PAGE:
U.S. Ambassador Chapman says that the Trump presidency could mean Ecuador-U.S. trade policy changes

Jan 22, 2017 | 1 comment

After watching Donald Trump’s inauguration speech on Friday, United States Ambassador to Ecuador Todd Chapman is only certain of one thing. U.S. interests will come before those other nations and multi-nation organizations.

U.S. Ambassador to Ecuador Todd Chapman

Until policies are detailed and a new U.S. Secretary of State is confirmed, what a Trump presidency will mean for Ecuador and the rest of the world is only conjecture.

One potential area of concern for Ecuador, Chapman says, is trade. “The future of the U.S. business relationship with Ecuador is something that could be discussed,” he said. The U.S. is Ecuador’s largest trading partner and access to U.S. markets is critical to the Ecuadorian economy.

Ecuador does not have a free trade agreement with U.S., unlike other Latin American countries, including neighboring Colombia and Peru. Instead, Ecuador exports to the U.S. under system of trade preferences granted by the U.S. Congress. “In the past, Ecuador has rejected free trade agreements with the U.S.,” Chapman says. “It is unclear if this will have any impact on relations between the countries.”

Ecuador’s former Ambassador to the U.S. Luis Gallegos thinks old trade agreements are almost meaningless at this point. “Trump doesn’t respect any of what has happened before as far as trade goes and has made this clear,” he says. Chapman and Gallegos agree that there’s a strong possibility is that there will be no major changes in the near future. “Ecuador is a little country and is probably not very high on Donald Trump’s list of concerns at this point,” Gallegos says.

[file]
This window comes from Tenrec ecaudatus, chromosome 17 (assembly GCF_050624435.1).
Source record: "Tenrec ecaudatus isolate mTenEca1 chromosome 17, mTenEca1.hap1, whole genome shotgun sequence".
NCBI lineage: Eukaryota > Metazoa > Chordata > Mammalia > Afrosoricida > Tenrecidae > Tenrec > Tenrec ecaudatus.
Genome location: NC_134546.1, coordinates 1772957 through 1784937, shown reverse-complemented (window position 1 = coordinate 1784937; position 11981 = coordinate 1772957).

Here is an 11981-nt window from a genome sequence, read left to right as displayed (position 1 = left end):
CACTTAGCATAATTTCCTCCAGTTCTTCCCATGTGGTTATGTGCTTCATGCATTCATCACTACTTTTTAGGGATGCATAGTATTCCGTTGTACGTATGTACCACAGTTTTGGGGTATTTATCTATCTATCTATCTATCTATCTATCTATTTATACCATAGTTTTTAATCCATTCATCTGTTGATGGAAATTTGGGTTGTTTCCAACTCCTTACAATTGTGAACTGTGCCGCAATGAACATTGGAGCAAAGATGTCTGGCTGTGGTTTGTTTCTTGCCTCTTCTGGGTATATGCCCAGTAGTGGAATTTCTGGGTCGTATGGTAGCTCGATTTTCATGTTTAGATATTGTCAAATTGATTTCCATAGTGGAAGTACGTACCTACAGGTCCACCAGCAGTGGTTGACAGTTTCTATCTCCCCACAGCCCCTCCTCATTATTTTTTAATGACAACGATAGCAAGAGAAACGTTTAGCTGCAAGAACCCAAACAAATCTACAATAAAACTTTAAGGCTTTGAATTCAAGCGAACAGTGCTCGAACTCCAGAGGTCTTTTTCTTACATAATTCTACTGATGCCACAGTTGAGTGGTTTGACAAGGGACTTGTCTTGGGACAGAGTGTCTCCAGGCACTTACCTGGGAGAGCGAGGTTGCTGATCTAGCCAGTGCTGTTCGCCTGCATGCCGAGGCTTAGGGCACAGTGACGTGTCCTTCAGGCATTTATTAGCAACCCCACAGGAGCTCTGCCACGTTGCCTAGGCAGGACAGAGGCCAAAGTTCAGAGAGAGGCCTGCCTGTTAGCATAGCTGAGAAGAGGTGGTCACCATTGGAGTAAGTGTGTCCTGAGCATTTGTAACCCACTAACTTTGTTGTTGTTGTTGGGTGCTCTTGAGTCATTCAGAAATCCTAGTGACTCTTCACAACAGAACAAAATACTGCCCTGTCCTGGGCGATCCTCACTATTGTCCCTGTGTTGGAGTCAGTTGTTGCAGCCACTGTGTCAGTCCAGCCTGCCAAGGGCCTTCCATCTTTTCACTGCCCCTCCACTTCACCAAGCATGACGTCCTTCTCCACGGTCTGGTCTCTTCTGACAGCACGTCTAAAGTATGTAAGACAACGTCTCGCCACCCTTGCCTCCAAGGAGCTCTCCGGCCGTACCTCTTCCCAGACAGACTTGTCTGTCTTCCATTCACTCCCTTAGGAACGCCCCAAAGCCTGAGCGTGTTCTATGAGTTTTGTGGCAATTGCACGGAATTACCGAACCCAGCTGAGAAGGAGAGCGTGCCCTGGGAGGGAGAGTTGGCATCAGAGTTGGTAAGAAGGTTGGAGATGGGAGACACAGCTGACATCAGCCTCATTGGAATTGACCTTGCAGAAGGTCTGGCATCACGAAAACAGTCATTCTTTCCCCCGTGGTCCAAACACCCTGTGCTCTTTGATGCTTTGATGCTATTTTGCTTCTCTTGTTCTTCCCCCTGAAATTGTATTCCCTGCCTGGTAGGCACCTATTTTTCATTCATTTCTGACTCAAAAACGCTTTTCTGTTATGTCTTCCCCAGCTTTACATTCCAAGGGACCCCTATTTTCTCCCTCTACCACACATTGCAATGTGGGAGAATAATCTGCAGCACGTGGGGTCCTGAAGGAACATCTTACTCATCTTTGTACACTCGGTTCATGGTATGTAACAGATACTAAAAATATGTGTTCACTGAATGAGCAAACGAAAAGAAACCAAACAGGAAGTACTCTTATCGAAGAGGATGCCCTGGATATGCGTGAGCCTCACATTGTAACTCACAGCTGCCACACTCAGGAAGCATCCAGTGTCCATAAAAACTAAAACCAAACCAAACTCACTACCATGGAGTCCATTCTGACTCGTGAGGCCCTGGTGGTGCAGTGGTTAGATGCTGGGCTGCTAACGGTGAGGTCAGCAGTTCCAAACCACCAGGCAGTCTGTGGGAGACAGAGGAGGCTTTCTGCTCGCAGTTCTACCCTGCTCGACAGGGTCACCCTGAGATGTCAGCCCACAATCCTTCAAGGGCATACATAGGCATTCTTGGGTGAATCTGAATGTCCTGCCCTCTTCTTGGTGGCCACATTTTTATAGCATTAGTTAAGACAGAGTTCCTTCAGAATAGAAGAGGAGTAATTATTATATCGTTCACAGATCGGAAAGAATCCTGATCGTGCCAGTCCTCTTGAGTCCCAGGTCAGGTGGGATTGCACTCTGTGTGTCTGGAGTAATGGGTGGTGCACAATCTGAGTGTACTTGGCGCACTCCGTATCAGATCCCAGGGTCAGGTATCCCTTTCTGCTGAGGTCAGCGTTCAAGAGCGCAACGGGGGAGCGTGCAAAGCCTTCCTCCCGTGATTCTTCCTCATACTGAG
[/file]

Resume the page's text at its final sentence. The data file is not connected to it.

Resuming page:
When and if trade discussions between Ecuador and the U.S. occur, Chapman says Ecuador’s tariffs and import surcharges would probably be a point of contention. “An inequitable relationship currently exists between our countries,” he says. “The U.S. lets the vast majority of Ecuadorian products into its markets without tariffs while U.S. products pay tariffs and as much as 35% to 40% in surcharges,” he said, noting that the surcharges are due to expire in six months.

Until new people and policies are in place in the new U.S. government, Chapman says it’s a matter of wait-and-see if there will be major changes to Ecuador’s relationship with the U.S.

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